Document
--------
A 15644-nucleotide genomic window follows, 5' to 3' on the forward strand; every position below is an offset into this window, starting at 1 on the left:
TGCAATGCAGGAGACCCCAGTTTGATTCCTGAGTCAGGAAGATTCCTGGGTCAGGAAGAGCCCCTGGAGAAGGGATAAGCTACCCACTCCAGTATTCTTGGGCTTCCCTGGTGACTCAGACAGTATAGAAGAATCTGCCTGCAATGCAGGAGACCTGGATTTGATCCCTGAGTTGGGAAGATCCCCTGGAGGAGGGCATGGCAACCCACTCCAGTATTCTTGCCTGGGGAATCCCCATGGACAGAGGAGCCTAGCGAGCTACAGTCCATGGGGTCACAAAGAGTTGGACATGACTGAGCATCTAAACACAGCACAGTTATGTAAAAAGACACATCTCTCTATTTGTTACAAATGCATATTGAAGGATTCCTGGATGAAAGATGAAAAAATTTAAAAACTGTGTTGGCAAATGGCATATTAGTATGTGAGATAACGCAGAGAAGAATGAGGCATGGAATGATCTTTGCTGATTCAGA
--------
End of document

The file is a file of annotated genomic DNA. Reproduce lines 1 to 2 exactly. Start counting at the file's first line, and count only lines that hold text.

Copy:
A 15644-nucleotide genomic window follows, 5' to 3' on the forward strand; every position below is an offset into this window, starting at 1 on the left:
TGCAATGCAGGAGACCCCAGTTTGATTCCTGAGTCAGGAAGATTCCTGGGTCAGGAAGAGCCCCTGGAGAAGGGATAAGCTACCCACTCCAGTATTCTTGGGCTTCCCTGGTGACTCAGACAGTATAGAAGAATCTGCCTGCAATGCAGGAGACCTGGATTTGATCCCTGAGTTGGGAAGATCCCCTGGAGGAGGGCATGGCAACCCACTCCAGTATTCTTGCCTGGGGAATCCCCATGGACAGAGGAGCCTAGCGAGCTACAGTCCATGGGGTCACAAAGAGTTGGACATGACTGAGCATCTAAACACAGCACAGTTATGTAAAAAGACACATCTCTCTATTTGTTACAAATGCATATTGAAGGATTCCTGGATGAAAGATGAAAAAATTTAAAAACTGTGTTGGCAAATGGCATATTAGTATGTGAGATAACGCAGAGAAGAATGAGGCATGGAATGATCTTTGCTGATTCAGA